Throat Cancer

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What is throat cancer?

Most throat cancers are squamous cell carcinomas that start in the lining tissues of the throat. Cancers can occur in any part of the throat, including the nasopharynx, the area behind the nasal cavity; the oropharynx, the area behind the mouth; and the hypopharynx, where the throat branches into the trachea and esophagus.

Symptoms of throat cancer may include a lump or bump in the throat that does not go away, a sore that will not heal, a persistent sore throat, earache, altered hearing, or difficulty talking or breathing.

When caught early, throat cancer has a high cure rate with appropriate treatment, typically surgery, radiation therapy or a combination. Following treatment, speech therapy can help you relearn how to swallow and talk, if needed.

As throat cancers grow, they can interfere with breathing. Seek immediate medical care (call 911) for severe difficulty breathing or for uncontrolled bleeding. It is important to catch throat cancer as soon as possible so that the chances of curing it are increased. Seek prompt medical care if you have symptoms of throat cancer such as a nonhealing lump or sore in the throat, sore throat, ear symptoms, or difficulty talking or breathing, especially if any of these symptoms last more than a week or two.

What are the symptoms of throat cancer?

Symptoms of throat cancer can include nonhealing sores or pain in the throat or ear. They can also include symptoms related to the tumor’s interference with normal throat function.

Common symptoms of throat cancer

Common symptoms of throat cancer include:

  • Cough that gets more severe over time
  • Coughing up blood (hemoptysis)
  • Difficulty breathing or talking
  • Earache
  • Hearing loss
  • Hoarse voice
  • Lump in the throat that does not go away
  • Ringing in the ears (tinnitus)
  • Sore that will not heal
  • Sore throat
  • Swollen lymph nodes in the neck
  • Unexplained weight loss

Serious symptoms that might indicate a life-threatening condition

In some cases, throat cancer can be life threatening. Seek immediate medical care (call 911) if you, or someone you are with, have any of these life-threatening symptoms including:

What causes throat cancer?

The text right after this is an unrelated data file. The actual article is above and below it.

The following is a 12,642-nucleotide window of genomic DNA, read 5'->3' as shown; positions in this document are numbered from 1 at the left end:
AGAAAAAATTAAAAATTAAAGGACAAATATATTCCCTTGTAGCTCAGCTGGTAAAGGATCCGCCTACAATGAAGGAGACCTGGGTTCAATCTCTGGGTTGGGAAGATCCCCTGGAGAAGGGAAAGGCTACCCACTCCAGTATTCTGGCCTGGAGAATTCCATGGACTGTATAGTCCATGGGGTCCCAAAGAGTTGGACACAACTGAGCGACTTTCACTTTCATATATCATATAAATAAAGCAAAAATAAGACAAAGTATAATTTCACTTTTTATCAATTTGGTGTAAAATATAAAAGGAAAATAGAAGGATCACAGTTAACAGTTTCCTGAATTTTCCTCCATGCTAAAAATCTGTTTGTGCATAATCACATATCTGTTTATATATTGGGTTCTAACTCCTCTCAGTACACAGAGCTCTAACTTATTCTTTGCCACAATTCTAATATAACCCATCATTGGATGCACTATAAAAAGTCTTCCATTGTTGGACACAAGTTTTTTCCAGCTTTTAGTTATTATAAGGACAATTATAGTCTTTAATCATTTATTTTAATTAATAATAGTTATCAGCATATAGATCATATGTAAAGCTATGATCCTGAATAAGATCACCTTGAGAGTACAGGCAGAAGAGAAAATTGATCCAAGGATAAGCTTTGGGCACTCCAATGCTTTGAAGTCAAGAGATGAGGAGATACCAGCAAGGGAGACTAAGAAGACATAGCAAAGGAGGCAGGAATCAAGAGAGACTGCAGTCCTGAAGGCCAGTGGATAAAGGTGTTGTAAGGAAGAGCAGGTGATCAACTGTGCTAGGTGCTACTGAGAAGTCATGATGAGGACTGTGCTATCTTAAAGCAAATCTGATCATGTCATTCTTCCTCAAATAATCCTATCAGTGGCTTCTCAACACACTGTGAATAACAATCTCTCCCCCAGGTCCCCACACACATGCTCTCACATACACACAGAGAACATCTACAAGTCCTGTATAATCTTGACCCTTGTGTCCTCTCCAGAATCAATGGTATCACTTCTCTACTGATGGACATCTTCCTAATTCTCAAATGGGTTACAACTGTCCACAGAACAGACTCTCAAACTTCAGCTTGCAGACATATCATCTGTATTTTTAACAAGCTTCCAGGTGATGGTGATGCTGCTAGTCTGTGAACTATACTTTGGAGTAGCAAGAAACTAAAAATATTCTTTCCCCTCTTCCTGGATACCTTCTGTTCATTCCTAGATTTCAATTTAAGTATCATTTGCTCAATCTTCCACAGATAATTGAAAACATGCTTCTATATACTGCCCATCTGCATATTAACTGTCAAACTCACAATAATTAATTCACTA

Although the specific cause of throat cancer is not known, several risk factors have been identified, including tobacco use, which is the strongest single risk factor for developing throat cancer, and alcohol use. Infection by human papilloma virus plays an important role in the development of genetic changes that initiate the development of cancer.

What are the risk factors for throat cancer?

A number of factors increase the risk of developing throat cancer. Not all people with risk factors will get throat cancer. Risk factors for throat cancer include:

  • Age over 50 years

  • Alcohol abuse

  • Chewing betel quid (paan), a popular stimulant in Southeast Asia

  • Diets low in vegetables and fruits

  • Drinking mate, a tea-like stimulant popular in South America

  • Epstein-Barr virus (EBV) infection

  • Exposure to wood dust, typically in the workplace

  • Human papilloma virus (HPV) infection

  • Male gender

  • Plummer-Vinson syndrome (condition related to chronic low levels of iron in which web-like tissue grows at the top of the esophagus)

  • Smoking or use of other tobacco products

Reducing your risk of throat cancer

You may be able to lower your risk of throat cancer by:

  • Avoiding betel quid (paan)

  • Eating plenty of vegetables and fruits

  • Quitting use of tobacco products, including cigarettes and smokeless tobacco

  • Reducing your alcohol intake

  • Using safety precautions when exposed to wood dust

How is throat cancer treated?

Treatment of throat cancer begins with seeking regular medical care throughout your life. Regular medical care allows a health care professional to provide early screening tests that can detect cancer in its most treatable stages. Regular medical care also provides an opportunity for your health care professional to promptly evaluate symptoms and your risks for developing throat cancer.